I was attracted to the pork belly recipe because it was completely different style of cooking the meat than I’d tried before and I was a bit intrigued.  The pork is rubbed with baking soda and cooked in water until all water has evaporated then for another 15-20 minutes to get the meat golden and crispy.  I found this method makes the pork much less fatty tasting than others I’ve tried but the meat remains moist on the inside.  It ends up with a crispy outer layer and is really very tasty.  The crispy bits in the pan are a little odd though.  They have a strange fizzy consistency to them (obviously from the baking soda) but it’s really only the smaller crustier bits that I found this.

17 Colombian-Style Fried Pork Belly (Chicharrón Colombiano)
Colombian-Style Fried Pork Belly

The coleslaw, again, was completely different to the style I usually make.  It’s very South American with a strong lime flavour, but is super creamy with the sour cream.  It’s pretty rich so I wouldn’t use too big a serving.  Delicious though and definitely something I’ll look at making again.

017 Colombian Coleslaw (Ensalada de Repollo y Zanahoria)
Colombian Coleslaw

I made the Aji (Colombian salsa) earlier in the afternoon as it needs to sit in the fridge for at least an hour before serving so the flavours have time to develop.  It’s super easy to make – throw everything into a food processer and combine.  Done.  A warning to those who aren’t big on heat – it’s a pretty spicy salsa.  I’m happy with a reasonable amount of chilli and didn’t find it too bad but you might want to tone down the amount of jalapeno that you put in if you’re not a big chilli fan.  The salsa went deliciously with the pork and I could see it going well with any kind of white meat.

017 Aji (Colombian Salsa)
Aji (Colombian Salsa

The guacamole too is super easy and quite different to the guac that I would normally make.  Usually I’d use a mix of lemon and garlic to compliment the flavour of the avocado, but this recipe called for neither.  Instead it uses lime, coriander/cilantro and spring (green) onion.  The end result surprisingly didn’t differ too much from the guacamole that I’m used to – just a slightly different slant to the same thing (like different brands of beer or the like).

017 Colombian Guacamole
Colombian Guacamole

After five successful recipes, I was due for an epic fail and it came in the form of my Arepa attempt!  I’m not actually sure what went so wrong but I have a couple of ideas.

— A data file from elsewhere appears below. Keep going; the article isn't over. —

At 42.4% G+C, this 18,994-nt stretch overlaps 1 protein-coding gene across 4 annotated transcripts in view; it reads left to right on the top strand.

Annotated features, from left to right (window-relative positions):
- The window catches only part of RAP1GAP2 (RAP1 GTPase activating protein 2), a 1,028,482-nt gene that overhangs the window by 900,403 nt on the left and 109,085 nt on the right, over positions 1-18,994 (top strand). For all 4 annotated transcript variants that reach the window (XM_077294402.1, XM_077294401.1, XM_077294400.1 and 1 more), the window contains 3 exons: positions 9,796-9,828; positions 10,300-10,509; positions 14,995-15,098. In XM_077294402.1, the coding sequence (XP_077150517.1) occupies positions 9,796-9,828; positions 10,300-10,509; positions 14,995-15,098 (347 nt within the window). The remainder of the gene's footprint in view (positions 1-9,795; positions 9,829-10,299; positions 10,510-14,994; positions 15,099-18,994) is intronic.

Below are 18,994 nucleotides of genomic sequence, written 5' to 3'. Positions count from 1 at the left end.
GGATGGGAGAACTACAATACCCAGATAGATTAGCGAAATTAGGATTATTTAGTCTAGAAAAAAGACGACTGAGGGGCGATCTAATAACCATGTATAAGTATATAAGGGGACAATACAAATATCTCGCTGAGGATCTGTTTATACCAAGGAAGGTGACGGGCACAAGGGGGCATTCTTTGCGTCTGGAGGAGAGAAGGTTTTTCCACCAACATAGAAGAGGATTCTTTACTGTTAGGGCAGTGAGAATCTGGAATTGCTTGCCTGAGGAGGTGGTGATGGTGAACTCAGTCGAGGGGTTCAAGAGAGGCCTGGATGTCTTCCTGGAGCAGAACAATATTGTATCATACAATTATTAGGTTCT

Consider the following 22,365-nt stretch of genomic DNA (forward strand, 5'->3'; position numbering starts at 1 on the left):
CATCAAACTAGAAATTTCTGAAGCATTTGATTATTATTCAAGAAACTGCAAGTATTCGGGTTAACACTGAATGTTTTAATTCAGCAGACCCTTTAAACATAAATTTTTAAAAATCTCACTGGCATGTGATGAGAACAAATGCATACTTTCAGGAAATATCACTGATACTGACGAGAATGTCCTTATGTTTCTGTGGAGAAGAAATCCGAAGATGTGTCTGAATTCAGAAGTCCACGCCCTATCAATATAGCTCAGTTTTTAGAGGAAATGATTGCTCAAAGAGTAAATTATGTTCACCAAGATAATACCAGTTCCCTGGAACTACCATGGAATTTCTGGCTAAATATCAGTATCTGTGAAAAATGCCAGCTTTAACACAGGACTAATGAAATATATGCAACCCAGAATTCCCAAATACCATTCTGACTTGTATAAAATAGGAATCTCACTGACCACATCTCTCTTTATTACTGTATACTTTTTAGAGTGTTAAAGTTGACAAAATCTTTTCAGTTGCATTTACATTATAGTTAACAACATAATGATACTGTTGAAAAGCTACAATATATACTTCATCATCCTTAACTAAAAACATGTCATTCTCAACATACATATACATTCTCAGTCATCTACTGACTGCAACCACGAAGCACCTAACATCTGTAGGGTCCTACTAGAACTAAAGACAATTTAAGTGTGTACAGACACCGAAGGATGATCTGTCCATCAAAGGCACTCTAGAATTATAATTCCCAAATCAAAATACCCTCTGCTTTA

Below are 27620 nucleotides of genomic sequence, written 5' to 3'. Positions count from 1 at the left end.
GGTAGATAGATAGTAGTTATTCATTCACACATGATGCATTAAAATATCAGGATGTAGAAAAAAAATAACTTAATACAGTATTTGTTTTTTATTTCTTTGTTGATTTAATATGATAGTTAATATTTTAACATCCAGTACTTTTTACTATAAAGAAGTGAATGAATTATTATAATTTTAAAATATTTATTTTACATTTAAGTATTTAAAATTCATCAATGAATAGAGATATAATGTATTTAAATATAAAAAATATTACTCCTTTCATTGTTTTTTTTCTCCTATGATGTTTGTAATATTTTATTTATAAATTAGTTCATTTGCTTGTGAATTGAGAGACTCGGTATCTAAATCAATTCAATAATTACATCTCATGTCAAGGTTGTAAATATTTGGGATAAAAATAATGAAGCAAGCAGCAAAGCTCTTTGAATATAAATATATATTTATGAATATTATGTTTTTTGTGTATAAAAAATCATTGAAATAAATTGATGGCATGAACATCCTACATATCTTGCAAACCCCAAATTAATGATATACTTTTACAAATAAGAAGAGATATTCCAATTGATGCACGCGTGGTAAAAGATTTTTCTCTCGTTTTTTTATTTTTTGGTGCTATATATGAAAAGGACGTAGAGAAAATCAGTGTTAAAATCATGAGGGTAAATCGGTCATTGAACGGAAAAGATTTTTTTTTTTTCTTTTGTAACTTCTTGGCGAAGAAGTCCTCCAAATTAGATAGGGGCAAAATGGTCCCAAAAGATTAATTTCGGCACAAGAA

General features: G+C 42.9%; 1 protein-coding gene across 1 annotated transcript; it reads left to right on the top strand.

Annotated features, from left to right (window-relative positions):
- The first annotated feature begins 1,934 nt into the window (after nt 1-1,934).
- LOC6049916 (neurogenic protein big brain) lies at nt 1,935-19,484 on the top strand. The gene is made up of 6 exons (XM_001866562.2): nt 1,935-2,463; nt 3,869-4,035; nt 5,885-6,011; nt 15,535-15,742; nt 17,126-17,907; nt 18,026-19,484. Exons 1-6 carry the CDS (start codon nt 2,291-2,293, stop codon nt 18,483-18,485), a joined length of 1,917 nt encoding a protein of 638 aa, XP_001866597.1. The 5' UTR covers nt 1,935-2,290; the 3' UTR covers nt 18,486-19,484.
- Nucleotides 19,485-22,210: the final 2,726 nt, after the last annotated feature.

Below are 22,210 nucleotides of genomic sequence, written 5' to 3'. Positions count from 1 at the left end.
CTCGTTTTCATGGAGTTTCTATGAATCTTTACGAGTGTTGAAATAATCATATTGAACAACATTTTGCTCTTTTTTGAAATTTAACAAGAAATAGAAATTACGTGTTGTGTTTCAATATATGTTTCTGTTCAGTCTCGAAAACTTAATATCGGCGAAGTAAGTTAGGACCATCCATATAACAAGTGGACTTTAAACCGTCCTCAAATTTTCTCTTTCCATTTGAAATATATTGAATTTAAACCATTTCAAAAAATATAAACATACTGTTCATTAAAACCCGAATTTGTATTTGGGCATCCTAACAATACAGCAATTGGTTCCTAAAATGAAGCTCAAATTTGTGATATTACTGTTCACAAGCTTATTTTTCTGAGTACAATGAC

Arepa are supposed to be like fried savoury cakes that are the base for a lot of different accompaniments.  They’re made of cornmeal (we call it polenta in Australia – I only discovered this after googling!) and ricotta cheese and are apparently extremely popular in Colombia.

According to the recipe, you’re supposed to slowly add hot water into the mix of polenta a cheese to form a pizza like dough, knead it before letting it rest for 10 mins, then fry or grill the pancake type cakes.

Mine did not look at a pizza dough at all!  It was a watery mush which was never going to form into any kind of dough – no matter how much I kneaded it!  I’m not sure if it was just because the polenta was still a bit too wet, but I wonder if it should have been uncooked instead.  The recipe called for pre-cooked but this could easily be a typo/translation issue. That one aspect could have made a world of difference to the consistency.

I decided to try and cook a couple anyway – see if I couldn’t make a ‘crepe’ style Arepa or something instead.  Definitely a fail!  The mixture became a bright yellow and even browned a little as it cooked, but it didn’t stay formed and broke apart whenever you tried to move it.   It ended up a bit like scrambled eggs in consistency.

017 Arepa Fail
My Arepa Fail

I decided to try and salvage what I had and decided to try and make a dough using the mixture with some added flour.  I mixed the two until they were a little thicker than cake batter but a little thinner than an actual dough then fried them off.

They actually turned out quite tasty!  My 18 month old niece was definitely a fan and the cakes went very well with the guacamole in particular.

017 Arepa Fix
Makeshift salvaged Arepa

Whilst this was technically a fail, I decided that given that I did 5 other successful recipes for this country, it was enough for me to continue onto the next challenge.  I would perhaps like to revisit the Arepas again another time though.  Maybe look up a few other recipe versions and see if I can find out what went so wrong with this one!

And with that in mind, my next challenge is…….

018 San Marino.JPG